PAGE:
UH Cancer Center researchers study factors of racial/ethnic disparities

March 18 2021

The National Cancer Institute’s (NCI) Epidemiology and Genomics Research Program (EGRP) announced the selection of 36 publications as research highlights from EGRP-funded cancer epidemiology studies of 2020. Two of these publications used data from the University of Hawaiʻi Cancer Center’s Multiethnic Cohort (MEC) Study, a large epidemiological study that follows residents of Hawaiʻi and Los Angeles for the development of cancer and other chronic diseases.

In one publication led by the UH Cancer Center’s Loïc Le Marchand, MD, PhD, researchers demonstrated that intra-abdominal fat, also known as visceral adipose tissue (VAT), could be predicted using common biochemical markers in blood, and that the predicted VAT was associated with cancer risk. They found that women with a high VAT score in the MEC Study were at greater risk for developing breast cancer, even at comparable levels of body weight or total body fatness.

VAT is known to have more harmful metabolic effects than the fat found underneath the skin. The investigators had reported earlier that VAT amounts vary substantially by race/ethnicity at a given body weight, which may explain obesity-related cancer disparities. “Since accurate VAT measurement requires expensive imaging tests, the assessment of VAT based on easily measurable biomarkers, like those found in blood, is important for future studies of obesity-associated cancer and other diseases,” said Le Marchand.

The second publication , from another NCI grant led by Unhee Lim, PhD, at the UH Cancer Center, studied the gut bacteria of MEC Study participants in relation to their levels of a blood marker, trimethylamine N-oxide (TMAO), that is known to be elevated in people who consume more animal products or who are at a higher risk for colorectal cancer. The researchers found that blood TMAO was associated with an abundance of 13 different types of gut bacteria. These included high levels of Fusobacterium, an established microbial risk factor for colorectal cancer. In addition, TMAO was related to higher insulin resistance, which often leads to diabetes.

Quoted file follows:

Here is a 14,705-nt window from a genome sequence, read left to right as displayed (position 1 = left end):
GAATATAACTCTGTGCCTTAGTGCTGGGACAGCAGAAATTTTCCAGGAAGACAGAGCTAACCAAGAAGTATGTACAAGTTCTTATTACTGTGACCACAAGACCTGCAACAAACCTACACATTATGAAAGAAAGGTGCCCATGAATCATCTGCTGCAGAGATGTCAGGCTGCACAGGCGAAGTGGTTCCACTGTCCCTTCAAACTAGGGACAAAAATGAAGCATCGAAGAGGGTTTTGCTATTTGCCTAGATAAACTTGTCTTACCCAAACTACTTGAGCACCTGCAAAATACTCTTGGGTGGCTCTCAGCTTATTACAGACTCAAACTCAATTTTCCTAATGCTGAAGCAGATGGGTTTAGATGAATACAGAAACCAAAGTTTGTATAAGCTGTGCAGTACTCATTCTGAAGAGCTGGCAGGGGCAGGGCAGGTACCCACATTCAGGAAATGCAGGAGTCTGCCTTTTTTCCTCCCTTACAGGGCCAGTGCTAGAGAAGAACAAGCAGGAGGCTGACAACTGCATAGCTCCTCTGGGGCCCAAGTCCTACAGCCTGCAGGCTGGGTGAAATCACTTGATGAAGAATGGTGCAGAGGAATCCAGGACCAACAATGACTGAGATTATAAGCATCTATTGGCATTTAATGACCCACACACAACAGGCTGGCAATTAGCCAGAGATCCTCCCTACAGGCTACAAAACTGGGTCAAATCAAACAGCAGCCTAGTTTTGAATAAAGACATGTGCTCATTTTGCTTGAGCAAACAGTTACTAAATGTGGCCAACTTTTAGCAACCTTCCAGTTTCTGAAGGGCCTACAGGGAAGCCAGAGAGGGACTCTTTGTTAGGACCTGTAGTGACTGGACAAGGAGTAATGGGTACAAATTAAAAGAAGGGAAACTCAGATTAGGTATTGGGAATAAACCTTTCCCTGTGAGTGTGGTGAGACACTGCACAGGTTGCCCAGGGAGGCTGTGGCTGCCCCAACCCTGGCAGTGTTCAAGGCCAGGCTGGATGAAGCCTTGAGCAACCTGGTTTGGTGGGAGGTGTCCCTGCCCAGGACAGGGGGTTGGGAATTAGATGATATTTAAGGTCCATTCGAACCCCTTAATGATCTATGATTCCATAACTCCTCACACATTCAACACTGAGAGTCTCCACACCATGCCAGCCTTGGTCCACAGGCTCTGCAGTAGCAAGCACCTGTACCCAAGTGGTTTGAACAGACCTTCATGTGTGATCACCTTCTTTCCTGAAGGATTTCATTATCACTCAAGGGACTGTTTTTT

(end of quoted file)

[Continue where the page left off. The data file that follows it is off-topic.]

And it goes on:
TMAO in humans is produced entirely by gut bacteria that can convert animal food components to TMAO. The researchers reported earlier that red and processed meat is the leading food source for the TMAO precursor, choline, in a typical diet. “Since red and processed meat consumption is high in certain ethnic groups that have higher incidence rates of colorectal cancer, our study provides insight into a microbial mechanism for colorectal cancer and supports dietary interventions to reduce cancer risk and improve health disparities,” said Lim.

Each year, the EGRP Research Highlights showcase a selection of research publications supported by grants in the EGRP grant portfolio. The EGRP funds research in human populations to understand determinants of cancer occurrence and outcomes. The program is the largest funder of cancer epidemiology grants nationally and worldwide, awarding more than 240 grants and cooperative agreements annually.